Example 1: 2A (g) + B (g)
An unknown amount of C was placed into a 3.0 L flask. When equilibrium was
reached, the concentration of A wa
7. Equilibrium Systems in Solutions
a) Whats Different with Solutions?
i) solutions at equilibrium will follow all we learned about Le Chateliers principle
and gases from previous, but there is a bit more info required for dealing with
6. What Causes an Equilibrium?
A reaction will either: 1. proceed forward
2. not proceed (proceed in reverse)
3. form an equilibrium.
i) The side of the reaction having the least enthalpy is favored.
ii) In other words, the exothermic reaction
9. Quantitative Equilibrium
a) Equilibrium Expression
i) we can quantify (attach a numerical value) the equilibrium for most reactions by
creating a ratio of products to reactants.
A + B
2. Enthalpy Changes
a) What is "Enthalpy"?
i) enthalpy is the total PE and KE of a reaction
ii) think of enthalpy as heat of reaction or energy of reaction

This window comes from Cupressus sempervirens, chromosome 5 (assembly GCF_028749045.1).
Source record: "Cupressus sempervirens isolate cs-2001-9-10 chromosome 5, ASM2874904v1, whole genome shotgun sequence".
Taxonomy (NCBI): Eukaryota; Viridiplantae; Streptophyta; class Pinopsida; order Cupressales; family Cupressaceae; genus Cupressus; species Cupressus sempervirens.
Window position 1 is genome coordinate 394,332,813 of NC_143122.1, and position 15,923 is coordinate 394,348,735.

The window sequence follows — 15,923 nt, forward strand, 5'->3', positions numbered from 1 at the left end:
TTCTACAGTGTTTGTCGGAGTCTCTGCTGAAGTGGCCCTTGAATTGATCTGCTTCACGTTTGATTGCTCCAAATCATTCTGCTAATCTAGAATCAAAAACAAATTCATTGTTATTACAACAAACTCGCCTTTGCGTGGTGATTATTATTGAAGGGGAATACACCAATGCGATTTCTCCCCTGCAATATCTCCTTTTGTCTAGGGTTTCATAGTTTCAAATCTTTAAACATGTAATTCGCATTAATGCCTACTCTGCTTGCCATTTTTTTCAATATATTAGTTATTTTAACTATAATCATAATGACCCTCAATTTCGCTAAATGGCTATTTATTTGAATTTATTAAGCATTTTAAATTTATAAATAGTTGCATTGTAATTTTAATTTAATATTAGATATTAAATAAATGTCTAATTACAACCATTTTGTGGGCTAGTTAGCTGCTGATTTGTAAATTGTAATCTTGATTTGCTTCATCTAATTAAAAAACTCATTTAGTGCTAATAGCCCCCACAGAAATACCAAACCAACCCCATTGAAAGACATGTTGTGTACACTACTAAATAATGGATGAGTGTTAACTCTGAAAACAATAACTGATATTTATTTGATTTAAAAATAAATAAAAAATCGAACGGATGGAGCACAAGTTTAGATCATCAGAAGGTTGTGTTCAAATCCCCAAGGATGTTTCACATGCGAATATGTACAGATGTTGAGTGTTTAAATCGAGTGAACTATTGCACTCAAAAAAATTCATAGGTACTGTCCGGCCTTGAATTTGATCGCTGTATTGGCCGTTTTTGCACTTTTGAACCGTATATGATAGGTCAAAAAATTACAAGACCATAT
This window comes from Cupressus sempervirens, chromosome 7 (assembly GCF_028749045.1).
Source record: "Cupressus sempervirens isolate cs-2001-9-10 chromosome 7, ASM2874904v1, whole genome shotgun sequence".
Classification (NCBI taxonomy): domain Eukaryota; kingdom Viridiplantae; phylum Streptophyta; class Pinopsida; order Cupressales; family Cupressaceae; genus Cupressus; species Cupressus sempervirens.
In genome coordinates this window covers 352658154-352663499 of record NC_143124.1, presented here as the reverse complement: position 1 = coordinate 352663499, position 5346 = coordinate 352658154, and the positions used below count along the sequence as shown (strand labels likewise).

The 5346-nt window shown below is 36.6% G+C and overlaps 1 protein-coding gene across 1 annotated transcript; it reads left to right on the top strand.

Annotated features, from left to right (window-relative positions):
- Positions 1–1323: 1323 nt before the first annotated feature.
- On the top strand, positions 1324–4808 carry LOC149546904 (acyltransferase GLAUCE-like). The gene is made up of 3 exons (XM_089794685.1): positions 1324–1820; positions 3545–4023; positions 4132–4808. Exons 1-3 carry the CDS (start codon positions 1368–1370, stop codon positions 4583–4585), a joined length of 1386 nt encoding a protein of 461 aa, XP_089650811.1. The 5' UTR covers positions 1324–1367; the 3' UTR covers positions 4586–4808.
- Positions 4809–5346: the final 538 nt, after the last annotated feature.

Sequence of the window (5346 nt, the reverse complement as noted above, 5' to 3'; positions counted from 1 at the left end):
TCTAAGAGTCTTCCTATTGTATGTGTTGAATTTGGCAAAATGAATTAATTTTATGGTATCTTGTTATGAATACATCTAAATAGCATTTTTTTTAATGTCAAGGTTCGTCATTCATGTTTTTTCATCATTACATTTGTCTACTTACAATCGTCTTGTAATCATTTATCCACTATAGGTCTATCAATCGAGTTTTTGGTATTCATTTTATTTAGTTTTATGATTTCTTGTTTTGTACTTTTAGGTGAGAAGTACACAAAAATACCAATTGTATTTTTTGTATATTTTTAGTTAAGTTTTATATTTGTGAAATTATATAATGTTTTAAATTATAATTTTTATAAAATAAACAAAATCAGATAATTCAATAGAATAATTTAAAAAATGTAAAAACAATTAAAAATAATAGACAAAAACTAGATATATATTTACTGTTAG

iii) symbol for enthalpy is H.
symbol for change in enthalpy is H
b) How does enthalpy apply to rea
4. Equilibrium Dissociation for Water, Acids and Bases
a) What is Dissociation of Water?
i) Liquid water is in equilibrium with its aqueous ions:
2H2O(l) + 59kJ
H3O+(aq) + OH-(aq)
ii) Kw = [H3O+] [OH-] = 1.00 x 10-14
iii) Water is neutral so: [H3O+] = [OH
2. Strength of Acids and Bases
a) What is a Strong Acid?
i) 100% dissociated in water
ii) No reverse reaction. Not in equilibrium.
HCl + H2O H3O+ +
(no undissociated HCl)
iv) There are six strong acids. Refer to Relative S
5. Ksp and Precipitate Formation
The value of Ksp is the point between the ions precipitating or the ions
At exactly Ksp, the ions will just start to precipitate. You have just arrived at
the saturation point.
a) Trial Ksp aka. The Ion
3. Arrhenius Theory of Acids and Bases
i) Release H+(aq) in water
ii) Any ionic species starting with H.
Eg.: HCl, HNO3
iii) Are electrolytes
iv) Taste sour
v) Turn Litmus paper red
vi) Produce H2(g) when react with most metals.
vii) Reacts with
1. Bronsted Lowry Theory of Acids and Bases
takes equilibrium reactions into account!
i) Proton donors gives H+ to another substance
ii) HCl + H2O
H3O+ + Cl-
HCl donated one proton to H2O, so it is an acid.
HCl is a Monoprotic Acid (donates on